TheatreWorks Silicon Valley’s Anything Goes costume galas are known far and wide as among the most fun and successful fundraisers in the theater world.But for some of the innovative company’s supporters, it has become a little old hat to go the TheatreWorks costume warehouse to find — well, old hats, and other bits of stage clothing to wear for the events.So, an effort has been made to break up the tradition.In 2014, the fall event, Gala 45, was a black-tie party that honored Stanford’s Donald Kennedy. In 2015, the Anything Goes Costume gala honored the Sobrato family, which has been a very good friend to arts groups, including TheatreWorks.This year, on Nov. 12, the event will be the first “Party of the Decade” gala, and the first decade celebrated will be the 1970s, during which, among other events, TheatreWorks was founded.“Also, it was a fun and funky time,” said TheatreWorks Board President Barbara Shapiro. “We thought it would be a good time for a little change-up from our Anything Goes galas.“We didn’t want to make people feel obligated to wear costumes,” Shapiro said. “We were just looking to put a new spin on it, deemphasizing the costume part, although we’ll probably see people wearing bellbottoms, Bo Derek braids and other ’70s looks. Some will want to dress up that way, others will come in cocktail dresses.”.
Cupertino Morningmasters: Improve your speaking and networking skills at this Toastmasters club, Thursdays, 7:30 a.m, Bethel Lutheran Church, 10181 Finch Ave., Cupertino, Sunnyvale Rotary: Meetings are Tuesdays at noon, Elks Club, 375 N, Pastoria Ave, Sunnyvalerotary.org, Sunnyvale Squares: Singles, couples and former dancers ages 18 and up can learn modern Western square dancing, No partner is needed, Tuesdays, 7-9 p.m, Murphy Park, 250 ballet slippers and hearts mini license plate-bike plate-kid's bedroom door sign N, Sunnyvale Ave., Sunnyvale, $25 per month/$7 per session, Sunnyvalesquares.com, 408-744-1021..
Other highlights of the festival include “The Last Mentsch,” a film about an aging German Holocaust survivor who finally tries to come to terms with his past after concealing his heritage his entire life, and “Deli Man,” an exploration of Jewish culture and food as they reflect the heart of a vital ethnic history. Ticketing and show times can be found at svjff.org. Heritage Theater is located at 1 W. Campbell Ave., Campbell. Tickets are on sale at cityofcampbell.com/603/Blues-Brothers.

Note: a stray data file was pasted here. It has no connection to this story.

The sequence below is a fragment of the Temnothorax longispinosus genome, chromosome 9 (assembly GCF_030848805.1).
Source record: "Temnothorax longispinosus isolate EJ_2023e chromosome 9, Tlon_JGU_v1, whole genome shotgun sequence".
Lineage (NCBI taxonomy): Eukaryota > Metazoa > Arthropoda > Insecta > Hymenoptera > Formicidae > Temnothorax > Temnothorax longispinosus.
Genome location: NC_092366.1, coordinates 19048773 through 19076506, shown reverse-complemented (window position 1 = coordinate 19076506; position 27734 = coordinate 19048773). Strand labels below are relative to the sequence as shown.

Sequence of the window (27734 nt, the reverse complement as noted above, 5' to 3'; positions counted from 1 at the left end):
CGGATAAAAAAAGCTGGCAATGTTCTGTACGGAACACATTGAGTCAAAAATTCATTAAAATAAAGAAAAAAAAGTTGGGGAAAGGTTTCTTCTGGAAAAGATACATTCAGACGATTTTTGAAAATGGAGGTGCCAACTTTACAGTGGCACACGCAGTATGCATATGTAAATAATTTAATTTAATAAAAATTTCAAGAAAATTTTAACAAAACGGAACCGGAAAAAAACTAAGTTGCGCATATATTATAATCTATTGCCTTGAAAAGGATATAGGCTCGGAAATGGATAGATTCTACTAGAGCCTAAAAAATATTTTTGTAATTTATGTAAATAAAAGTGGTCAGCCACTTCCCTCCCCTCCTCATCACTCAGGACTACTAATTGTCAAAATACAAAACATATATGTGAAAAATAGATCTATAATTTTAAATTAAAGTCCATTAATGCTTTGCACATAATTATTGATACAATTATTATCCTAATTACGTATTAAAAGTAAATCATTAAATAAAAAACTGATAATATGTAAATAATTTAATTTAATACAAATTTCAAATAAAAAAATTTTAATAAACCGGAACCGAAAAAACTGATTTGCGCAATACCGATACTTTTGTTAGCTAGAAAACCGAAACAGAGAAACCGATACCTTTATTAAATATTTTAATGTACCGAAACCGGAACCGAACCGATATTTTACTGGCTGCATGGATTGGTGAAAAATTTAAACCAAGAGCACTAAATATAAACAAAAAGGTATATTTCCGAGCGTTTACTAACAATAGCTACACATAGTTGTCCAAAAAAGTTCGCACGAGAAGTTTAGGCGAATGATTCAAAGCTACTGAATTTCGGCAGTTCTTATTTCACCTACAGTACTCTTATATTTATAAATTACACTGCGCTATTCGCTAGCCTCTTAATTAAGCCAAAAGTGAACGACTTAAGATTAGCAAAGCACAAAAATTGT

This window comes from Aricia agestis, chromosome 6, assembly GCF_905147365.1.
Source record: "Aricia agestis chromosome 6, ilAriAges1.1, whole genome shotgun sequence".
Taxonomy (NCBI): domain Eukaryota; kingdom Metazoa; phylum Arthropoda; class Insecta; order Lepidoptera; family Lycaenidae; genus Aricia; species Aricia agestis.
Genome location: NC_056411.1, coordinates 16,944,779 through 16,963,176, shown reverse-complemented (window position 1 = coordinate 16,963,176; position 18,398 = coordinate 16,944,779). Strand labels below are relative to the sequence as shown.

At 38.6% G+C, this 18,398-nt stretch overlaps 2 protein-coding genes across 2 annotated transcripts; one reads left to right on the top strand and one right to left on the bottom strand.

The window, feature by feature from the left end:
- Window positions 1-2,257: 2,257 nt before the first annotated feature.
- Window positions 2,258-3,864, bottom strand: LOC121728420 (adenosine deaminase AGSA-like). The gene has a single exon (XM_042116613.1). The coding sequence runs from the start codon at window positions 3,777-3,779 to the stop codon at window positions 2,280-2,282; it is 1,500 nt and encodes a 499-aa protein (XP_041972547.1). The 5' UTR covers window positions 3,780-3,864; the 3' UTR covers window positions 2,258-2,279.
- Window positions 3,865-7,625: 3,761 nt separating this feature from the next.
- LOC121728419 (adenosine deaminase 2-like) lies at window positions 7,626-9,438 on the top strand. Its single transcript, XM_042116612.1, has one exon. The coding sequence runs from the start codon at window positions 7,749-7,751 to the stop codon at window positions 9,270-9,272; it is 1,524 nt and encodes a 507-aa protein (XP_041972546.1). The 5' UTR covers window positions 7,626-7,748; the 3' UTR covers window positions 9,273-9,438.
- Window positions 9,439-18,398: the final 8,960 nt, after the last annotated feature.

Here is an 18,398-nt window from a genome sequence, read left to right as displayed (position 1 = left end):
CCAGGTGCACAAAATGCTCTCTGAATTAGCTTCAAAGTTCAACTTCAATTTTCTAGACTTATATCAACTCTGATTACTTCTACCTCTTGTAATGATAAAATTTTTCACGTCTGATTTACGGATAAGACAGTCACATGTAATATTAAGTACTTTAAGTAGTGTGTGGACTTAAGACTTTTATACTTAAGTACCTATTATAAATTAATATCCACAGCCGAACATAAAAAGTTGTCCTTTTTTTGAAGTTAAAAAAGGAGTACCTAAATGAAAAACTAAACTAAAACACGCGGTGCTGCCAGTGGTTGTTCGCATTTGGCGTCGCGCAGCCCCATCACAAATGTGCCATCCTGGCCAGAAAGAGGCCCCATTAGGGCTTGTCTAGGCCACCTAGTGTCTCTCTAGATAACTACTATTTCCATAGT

9 Little Faith: This band consists of several highly regarded Los Angeles session singers and musicians who joined forces to deliver gospel, soul and blues music as a force for healing and unity — and we could all use a little of that these days, The band comes to Armando’s nightclub in Martinez on Jan, 28, Details: 8 p.m.; $15; 925-228-6985, www.armandosmartinez.com, 10 M, Lamar/The Living Earth Show: The Living Earth Show consists of San Francisco performers/producers Travis Andrews and Andy Myerson, who aim to present provocative genre-crossing ballet slippers and hearts mini license plate-bike plate-kid's bedroom door sign shows that you won’t find anywhere else, They are teaming with M, Lamar, a New York countertenor, composer, musician and self-described “artistic provocateur” on a new work on African-American history and politics titled “Lordship and Bondage: The Birth of the Negro Superman.” A 90-minute segment of the work, combining opera, doom metal, video and the philosophies of Hegel, Nietzsche and Sun Ra, gets an early workshop performance Saturday at the Starline Social Club in Oakland..
It’s not until the last act when Evelyn spins her own yarn through an abstract cabaret of songs, dance and magic — aided by the fabled swing — that the show shuffles off the weight of endless exposition. Hallett has the right charisma for Evelyn, coloring the tragic figure with mystery and spunk, leaving you yearning to know more about Nesbit’s fate in the years after the trial. Alas, Pinto and Hess don’t find enough nuance in the cads they play to hold our interest from start to finish.